The Red River Valley’s technology sector is diverse, eager and growing at the speed of, well, at the speed of technology. On Aug. 20, the Fargo Moorhead West Fargo Chamber of Commerce and Sen. John Hoeven hosted the third annual State of Technology event at Fargo’s Ramada Plaza & Suites, an event organized as a way to inform the business community on the future of the tech industry in North Dakota. More than 400 people attended the daylong event, which was keynoted by the state’s technology role model, Doug Burgum, and Tami Reller, executive vice president of Microsoft’s marketing group. Other presenters included leaders from local technology businesses including Appareo Systems, Myriad Devices, Pedigree Technologies and Evolution1. Look for more on these companies in the October issue of Prairie Business magazine.
The underlying theme of this year’s event was: What next? Hoeven and Burgum both made the case that North Dakota is supremely positioned to take technology risks and should invest some of its surplus into expanding the state’s technology sector. Burgum unveiled a challenge to the state to expand its bandwidth and make it the best in the nation, telling attendees that better bandwidth would not only benefit existing businesses and residents, but would quickly attract new technology businesses from elsewhere in the country. He compared the need for an expanded bandwidth network to the build-out of railroads years ago and said North Dakota is perfectly positioned to win the race to have the best bandwidth. “If we blow this opportunity it is going to be completely our responsibility,” he told attendees.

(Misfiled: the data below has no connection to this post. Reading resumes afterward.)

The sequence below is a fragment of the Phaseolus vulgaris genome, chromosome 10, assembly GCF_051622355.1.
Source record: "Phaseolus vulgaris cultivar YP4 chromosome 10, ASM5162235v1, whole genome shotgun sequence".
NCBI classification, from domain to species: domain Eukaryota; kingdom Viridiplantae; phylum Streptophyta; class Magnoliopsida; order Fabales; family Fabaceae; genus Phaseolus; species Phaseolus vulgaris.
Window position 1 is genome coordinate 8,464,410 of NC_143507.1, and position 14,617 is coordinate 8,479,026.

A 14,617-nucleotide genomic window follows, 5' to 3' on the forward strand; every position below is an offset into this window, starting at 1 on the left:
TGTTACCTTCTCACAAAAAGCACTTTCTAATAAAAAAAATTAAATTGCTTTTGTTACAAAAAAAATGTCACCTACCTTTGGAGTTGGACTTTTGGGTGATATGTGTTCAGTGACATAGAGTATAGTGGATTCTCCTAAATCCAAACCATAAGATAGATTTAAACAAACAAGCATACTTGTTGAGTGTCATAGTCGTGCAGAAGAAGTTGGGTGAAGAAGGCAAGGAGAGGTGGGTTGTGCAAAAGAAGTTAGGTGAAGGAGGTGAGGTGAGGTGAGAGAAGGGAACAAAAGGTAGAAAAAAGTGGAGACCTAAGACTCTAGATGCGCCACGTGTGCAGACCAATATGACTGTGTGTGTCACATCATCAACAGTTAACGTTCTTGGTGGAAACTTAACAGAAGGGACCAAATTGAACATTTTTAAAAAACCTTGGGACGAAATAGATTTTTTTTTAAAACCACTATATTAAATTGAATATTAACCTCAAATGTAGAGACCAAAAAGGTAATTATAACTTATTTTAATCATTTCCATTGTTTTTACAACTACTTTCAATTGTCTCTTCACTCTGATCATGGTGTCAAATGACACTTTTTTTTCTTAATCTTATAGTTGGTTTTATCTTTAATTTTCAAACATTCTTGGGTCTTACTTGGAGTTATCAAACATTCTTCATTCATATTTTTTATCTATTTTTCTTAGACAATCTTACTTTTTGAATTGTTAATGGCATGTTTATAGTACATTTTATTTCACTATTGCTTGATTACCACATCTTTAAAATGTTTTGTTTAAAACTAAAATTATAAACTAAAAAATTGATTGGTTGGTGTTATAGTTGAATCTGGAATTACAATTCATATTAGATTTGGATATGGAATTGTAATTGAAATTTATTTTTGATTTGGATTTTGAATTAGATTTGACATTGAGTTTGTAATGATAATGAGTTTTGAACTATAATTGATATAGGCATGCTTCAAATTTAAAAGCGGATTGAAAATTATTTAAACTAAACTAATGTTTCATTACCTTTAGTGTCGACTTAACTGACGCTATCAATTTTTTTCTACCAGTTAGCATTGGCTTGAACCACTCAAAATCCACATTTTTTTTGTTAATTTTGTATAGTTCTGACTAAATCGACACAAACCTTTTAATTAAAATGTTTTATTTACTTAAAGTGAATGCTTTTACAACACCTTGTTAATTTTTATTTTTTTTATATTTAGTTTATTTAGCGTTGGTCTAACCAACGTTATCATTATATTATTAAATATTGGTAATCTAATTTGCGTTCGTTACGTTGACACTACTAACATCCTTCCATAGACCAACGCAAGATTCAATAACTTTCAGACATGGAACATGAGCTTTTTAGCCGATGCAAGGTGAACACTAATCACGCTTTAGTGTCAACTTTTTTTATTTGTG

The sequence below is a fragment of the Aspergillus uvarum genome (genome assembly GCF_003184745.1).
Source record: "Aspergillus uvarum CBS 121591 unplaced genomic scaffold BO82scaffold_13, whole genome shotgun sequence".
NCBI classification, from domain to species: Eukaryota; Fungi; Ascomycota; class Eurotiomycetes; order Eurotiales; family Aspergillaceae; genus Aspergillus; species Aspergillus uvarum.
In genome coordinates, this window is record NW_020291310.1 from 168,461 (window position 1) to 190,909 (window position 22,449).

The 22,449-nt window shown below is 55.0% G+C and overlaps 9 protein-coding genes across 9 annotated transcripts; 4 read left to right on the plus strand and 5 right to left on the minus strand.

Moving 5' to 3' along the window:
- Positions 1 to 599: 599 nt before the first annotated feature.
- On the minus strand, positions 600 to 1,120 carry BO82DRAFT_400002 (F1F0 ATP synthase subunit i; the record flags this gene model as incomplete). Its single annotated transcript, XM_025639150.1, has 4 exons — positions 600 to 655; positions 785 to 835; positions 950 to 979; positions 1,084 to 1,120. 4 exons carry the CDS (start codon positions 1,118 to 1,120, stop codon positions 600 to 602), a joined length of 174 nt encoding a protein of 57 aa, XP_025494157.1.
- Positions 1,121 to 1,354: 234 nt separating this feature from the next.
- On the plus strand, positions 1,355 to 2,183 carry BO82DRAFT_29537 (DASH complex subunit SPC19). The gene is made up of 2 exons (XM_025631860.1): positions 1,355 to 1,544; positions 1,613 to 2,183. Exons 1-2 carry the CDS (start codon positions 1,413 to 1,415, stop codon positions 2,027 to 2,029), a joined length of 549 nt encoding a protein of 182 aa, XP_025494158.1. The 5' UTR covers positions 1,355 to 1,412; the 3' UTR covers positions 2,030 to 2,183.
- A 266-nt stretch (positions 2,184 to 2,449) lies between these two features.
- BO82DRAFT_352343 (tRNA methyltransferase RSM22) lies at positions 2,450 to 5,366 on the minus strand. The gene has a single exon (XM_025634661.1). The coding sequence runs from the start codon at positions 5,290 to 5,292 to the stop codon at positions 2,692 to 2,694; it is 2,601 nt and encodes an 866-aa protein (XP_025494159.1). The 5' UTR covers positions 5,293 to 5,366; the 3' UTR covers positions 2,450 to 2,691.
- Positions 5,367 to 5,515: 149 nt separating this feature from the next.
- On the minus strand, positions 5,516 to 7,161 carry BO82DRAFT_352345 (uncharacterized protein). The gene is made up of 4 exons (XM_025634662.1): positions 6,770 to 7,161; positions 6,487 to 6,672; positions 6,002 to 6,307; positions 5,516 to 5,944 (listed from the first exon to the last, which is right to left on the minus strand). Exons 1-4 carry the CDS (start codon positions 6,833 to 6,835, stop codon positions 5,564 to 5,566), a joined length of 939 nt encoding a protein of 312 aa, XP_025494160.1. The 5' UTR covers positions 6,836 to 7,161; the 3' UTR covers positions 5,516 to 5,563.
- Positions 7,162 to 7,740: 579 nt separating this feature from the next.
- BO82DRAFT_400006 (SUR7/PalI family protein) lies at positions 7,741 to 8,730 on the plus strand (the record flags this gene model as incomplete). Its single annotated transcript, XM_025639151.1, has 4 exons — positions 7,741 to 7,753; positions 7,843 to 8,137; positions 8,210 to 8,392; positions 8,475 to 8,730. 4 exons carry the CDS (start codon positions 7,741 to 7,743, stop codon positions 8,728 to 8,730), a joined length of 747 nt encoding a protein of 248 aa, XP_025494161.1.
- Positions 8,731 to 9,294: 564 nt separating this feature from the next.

The audience applauded Burgum’s challenge and appeared eager to participate. He offered to help gather a group to explore how to meet the challenge and by early afternoon it was announced that the Dakota Fiber Initiative had been formed, a testament to the speed of the industry and its participants. The first meeting of the initiative is scheduled for Aug. 29 from 9-11 a.m. at the Loretta Building in downtown Fargo and is open to anyone interested in exploring how to improve bandwidth speed throughout North Dakota.